19. Controlled Spin Transport in Planar Systems Through Topological Exciton

    CERN Document Server

    Abhinav, Kumar

    2015-01-01

    It is shown that a charge-neutral spin-1 exciton, possibly realizable only in planar systems like graphene and topological insulators, can be effectively used for controlled spin transport in such media. The effect of quantum and thermal fluctuations yield a parametric excitation threshold for its realization. This planar exciton differs from the conventional ones, as it owes its existence to the topological Chern-Simons (CS) term. The parity and time-reversal violating CS term can arise from quantum effects in systems with parity-breaking mass-gap. The spinning exciton naturally couples to magnetic field, leading to the possibility of controlled spin transport. Being neutral, it is immune to a host of effect, which afflicts spin transport through charged fermions.

  20. Information system development activities and inquiring systems

    DEFF Research Database (Denmark)

    Carugati, Andrea

    2008-01-01

    This article presents a framework that maps information system development (ISD) activities on systems for the creation of knowledge. This work addresses the relevant and persisting problem of improving the chances of ISD success. The article builds upon previous research on knowledge aspects...... provides a new way to see the development of a system in terms of the knowledge created in the process. The main practical implication of the framework is that it improves the managers' ability to guide ISD activities as knowledge activities embedded in a knowledge process, a crucial element in development...... of ISD, abandoning the idea of a monolithic approach to knowledge and presenting a pluralistic approach based on the idea that different inquiring systems can support micro-level ISD activities. The article is divided into two parts. The first part presents the theoretical development of the framework...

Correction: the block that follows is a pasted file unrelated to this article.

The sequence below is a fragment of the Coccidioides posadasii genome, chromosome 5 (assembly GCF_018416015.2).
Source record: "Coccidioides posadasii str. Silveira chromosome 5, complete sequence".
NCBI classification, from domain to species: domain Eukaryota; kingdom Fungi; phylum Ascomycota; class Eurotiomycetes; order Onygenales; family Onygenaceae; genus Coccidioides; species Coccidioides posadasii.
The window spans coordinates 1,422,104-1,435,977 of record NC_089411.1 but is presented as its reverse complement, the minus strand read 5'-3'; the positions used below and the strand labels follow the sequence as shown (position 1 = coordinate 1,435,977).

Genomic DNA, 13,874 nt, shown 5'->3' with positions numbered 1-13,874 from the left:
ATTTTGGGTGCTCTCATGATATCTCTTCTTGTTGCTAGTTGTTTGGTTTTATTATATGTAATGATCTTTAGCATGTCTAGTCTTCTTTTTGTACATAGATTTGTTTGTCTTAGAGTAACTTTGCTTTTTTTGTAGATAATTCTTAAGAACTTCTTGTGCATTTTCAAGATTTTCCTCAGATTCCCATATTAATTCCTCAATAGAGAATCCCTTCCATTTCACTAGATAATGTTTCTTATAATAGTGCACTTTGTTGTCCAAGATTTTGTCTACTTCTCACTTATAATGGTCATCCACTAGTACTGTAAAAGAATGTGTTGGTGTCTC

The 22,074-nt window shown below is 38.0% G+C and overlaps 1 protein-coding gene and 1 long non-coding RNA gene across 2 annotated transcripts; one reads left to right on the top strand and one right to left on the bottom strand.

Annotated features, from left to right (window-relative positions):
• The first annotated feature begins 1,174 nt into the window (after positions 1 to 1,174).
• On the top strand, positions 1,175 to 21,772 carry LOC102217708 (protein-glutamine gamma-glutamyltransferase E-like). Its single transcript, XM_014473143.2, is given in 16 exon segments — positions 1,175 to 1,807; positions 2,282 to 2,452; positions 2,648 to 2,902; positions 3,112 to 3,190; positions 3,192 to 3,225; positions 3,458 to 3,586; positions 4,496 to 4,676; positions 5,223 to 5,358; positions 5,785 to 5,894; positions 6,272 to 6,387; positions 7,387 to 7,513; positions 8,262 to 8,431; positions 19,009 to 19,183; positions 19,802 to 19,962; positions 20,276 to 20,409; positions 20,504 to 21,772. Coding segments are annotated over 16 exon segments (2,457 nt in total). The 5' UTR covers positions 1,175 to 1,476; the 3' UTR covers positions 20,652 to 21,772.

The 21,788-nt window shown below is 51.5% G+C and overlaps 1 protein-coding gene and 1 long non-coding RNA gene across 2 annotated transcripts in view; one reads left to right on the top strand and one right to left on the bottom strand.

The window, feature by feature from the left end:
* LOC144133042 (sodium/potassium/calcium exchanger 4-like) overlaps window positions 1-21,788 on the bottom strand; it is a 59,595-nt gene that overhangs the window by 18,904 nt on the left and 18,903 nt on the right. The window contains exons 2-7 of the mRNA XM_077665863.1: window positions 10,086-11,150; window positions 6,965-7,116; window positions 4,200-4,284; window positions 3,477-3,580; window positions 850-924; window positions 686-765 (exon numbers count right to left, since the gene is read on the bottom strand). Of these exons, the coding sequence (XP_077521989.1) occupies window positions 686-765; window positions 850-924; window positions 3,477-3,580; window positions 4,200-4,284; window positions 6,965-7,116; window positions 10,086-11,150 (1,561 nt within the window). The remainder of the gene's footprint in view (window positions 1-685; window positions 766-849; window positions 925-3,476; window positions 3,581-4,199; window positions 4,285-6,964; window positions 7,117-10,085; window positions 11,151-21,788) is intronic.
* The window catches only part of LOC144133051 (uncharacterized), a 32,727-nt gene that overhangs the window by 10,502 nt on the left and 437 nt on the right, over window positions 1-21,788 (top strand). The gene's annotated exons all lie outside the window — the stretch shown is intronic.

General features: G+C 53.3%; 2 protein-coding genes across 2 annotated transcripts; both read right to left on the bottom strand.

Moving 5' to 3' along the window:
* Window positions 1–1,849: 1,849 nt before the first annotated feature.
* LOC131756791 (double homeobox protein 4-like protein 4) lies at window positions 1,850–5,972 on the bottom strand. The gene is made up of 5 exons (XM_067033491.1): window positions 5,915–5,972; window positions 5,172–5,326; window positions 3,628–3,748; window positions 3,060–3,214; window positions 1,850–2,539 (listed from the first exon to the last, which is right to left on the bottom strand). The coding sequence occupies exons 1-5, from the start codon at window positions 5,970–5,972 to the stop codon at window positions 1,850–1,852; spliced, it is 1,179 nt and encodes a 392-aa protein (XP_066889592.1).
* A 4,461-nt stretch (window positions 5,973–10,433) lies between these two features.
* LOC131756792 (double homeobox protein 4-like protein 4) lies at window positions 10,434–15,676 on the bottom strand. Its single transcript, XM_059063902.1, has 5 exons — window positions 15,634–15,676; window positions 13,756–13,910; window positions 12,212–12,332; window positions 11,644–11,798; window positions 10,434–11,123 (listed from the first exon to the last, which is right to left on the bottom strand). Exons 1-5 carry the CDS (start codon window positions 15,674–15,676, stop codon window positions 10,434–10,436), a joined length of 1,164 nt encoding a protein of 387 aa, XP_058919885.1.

1. Information system development activities and inquiring systems

    DEFF Research Database (Denmark)

    Carugati, Andrea

    2008-01-01

    This article presents a framework that maps information system development (ISD) activities on systems for the creation of knowledge. This work addresses the relevant and persisting problem of improving the chances of ISD success. The article builds upon previous research on knowledge aspects...... provides a new way to see the development of a system in terms of the knowledge created in the process. The main practical implication of the framework is that it improves the managers' ability to guide ISD activities as knowledge activities embedded in a knowledge process, a crucial element in development...... of ISD, abandoning the idea of a monolithic approach to knowledge and presenting a pluralistic approach based on the idea that different inquiring systems can support micro-level ISD activities. The article is divided into two parts. The first part presents the theoretical development of the framework...

  2. ABA control of plant macroelement membrane transport systems in response to water deficit and high salinity.

    Science.gov (United States)

    Osakabe, Yuriko; Yamaguchi-Shinozaki, Kazuko; Shinozaki, Kazuo; Tran, Lam-Son Phan

    2014-04-01

    Plant growth and productivity are adversely affected by various abiotic stressors and plants develop a wide range of adaptive mechanisms to cope with these adverse conditions, including adjustment of growth and development brought about by changes in stomatal activity. Membrane ion transport systems are involved in the maintenance of cellular homeostasis during exposure to stress and ion transport activity is regulated by phosphorylation/dephosphorylation networks that respond to stress conditions. The phytohormone abscisic acid (ABA), which is produced rapidly in response to drought and salinity stress, plays a critical role in the regulation of stress responses and induces a series of signaling cascades. ABA signaling involves an ABA receptor complex, consisting of an ABA receptor family, phosphatases and kinases: these proteins play a central role in regulating a variety of diverse responses to drought stress, including the activities of membrane-localized factors, such as ion transporters. In this review, recent research on signal transduction networks that regulate the function ofmembrane transport systems in response to stress, especially water deficit and high salinity, is summarized and discussed. The signal transduction networks covered in this review have central roles in mitigating the effect of stress by maintaining plant homeostasis through the control of membrane transport systems.

  3. Hydrophobic membrane thickness and lipid-protein interactions of the leucine transport system of Lactococcus lactis

    NARCIS (Netherlands)

    in t Veld, Gerda; Driessen, Arnold J.M.; Kamp, Jos A.F. op den; Konings, Wil N.

    1991-01-01